The number of under-five children death was defined as the death of child less than 60 months within five years preceding the survey. Both individual and community-level factors were assessed. Individual-level factors include sex, age of mother, age of mother at first birth, marital status, preceding birth interval, birth order, size of the child, number of children, media exposure, education level of the mother, mothers’ occupation, partner’s occupation, economic status, religion, diarrhea status, contraceptive method use, delivery status, place of delivery, type of birth, and immunization coverage. Whereas, community-level factors include a source of water supply, place of residence, region, community poverty level, community immunization status, and availability of toilet facility.

Data Collection Tools and Procedures

A structured and pre-tested questionnaire was used to collect the data. Tablet computers were used to record responses during the interviews and the tablets were equipped with Bluetooth technology to enable remote electronic transfer of files.6 Due to the non-proportional allocation of the sample across the regions, sampling weights were used to ensure the representativeness of the finding. The sampling weights for under-five mortality are calculated similarly, although the normalization of the under-five mortality weights is different. The individual under-five mortality weights are normalized at the national level for women.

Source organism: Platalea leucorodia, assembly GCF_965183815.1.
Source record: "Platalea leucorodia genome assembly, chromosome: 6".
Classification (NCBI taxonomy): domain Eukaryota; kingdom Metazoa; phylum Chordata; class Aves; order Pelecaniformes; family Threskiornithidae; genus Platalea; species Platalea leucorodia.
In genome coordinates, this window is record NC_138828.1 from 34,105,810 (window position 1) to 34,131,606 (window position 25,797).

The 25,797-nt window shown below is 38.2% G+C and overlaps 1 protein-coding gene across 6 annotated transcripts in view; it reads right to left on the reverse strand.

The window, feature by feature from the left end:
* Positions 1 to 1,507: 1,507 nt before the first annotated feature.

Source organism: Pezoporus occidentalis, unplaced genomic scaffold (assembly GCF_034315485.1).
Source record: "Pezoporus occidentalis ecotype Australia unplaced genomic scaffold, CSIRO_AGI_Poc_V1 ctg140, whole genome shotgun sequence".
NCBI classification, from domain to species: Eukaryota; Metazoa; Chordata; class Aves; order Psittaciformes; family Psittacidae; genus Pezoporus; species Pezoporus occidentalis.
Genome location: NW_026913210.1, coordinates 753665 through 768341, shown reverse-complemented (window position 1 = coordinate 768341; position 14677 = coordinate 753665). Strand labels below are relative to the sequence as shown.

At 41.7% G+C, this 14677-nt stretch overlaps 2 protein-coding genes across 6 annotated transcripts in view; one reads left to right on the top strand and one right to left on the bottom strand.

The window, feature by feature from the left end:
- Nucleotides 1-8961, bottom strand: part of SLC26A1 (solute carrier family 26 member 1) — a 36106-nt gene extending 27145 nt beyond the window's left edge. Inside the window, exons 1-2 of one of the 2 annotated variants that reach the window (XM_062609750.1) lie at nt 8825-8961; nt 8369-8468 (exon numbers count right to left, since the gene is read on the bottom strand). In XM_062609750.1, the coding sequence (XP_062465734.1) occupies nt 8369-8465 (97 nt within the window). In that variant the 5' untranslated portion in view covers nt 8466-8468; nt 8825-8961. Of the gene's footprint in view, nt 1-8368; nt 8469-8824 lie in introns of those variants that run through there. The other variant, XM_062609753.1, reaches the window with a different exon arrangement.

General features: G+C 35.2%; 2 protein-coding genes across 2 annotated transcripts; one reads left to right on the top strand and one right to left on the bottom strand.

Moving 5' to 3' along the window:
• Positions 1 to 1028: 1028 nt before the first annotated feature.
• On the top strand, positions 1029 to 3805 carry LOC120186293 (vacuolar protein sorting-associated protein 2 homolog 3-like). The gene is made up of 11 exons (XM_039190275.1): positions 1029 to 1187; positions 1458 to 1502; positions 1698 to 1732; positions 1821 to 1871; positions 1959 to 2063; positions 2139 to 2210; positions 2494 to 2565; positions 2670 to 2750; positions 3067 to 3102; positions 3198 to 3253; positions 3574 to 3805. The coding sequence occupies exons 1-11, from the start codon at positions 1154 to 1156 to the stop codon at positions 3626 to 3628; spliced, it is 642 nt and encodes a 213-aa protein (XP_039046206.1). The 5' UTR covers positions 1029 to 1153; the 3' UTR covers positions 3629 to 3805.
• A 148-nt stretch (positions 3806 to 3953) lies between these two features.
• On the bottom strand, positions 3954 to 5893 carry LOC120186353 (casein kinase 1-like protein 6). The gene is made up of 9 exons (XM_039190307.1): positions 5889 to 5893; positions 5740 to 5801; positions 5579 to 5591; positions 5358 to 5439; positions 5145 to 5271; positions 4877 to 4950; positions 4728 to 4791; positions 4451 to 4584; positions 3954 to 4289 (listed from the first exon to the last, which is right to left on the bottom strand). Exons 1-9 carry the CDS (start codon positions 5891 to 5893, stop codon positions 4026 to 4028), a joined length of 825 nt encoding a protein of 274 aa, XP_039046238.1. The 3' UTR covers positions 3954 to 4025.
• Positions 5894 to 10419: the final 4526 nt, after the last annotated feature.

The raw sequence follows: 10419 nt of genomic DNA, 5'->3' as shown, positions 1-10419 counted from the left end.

Data Processing and Analysis

Initially, data were extracted from the women’s data set. Then coding and recoding were done. Summary statistics and cross-tabulation were performed to describe the study population. STATA version 14 was used for analysis. In EDHS, women within a cluster are more likely similar than women from other clusters. This indicates the use of traditional models may not be appropriate. Hence, a model that accounts for the cluster effect should be considered. A multilevel or hierarchical modeling explicitly accounts for the clustering of the units of analysis, individuals nested within groups. Since the outcome variable is count, Poisson regression is used as a standard model for analyzing it. However, the observation should be independent over time and the mean and the variance should be equal. Furthermore, an overdispersion test was performed to evaluate the adequacy of the negative binomial model over the Poisson regression model.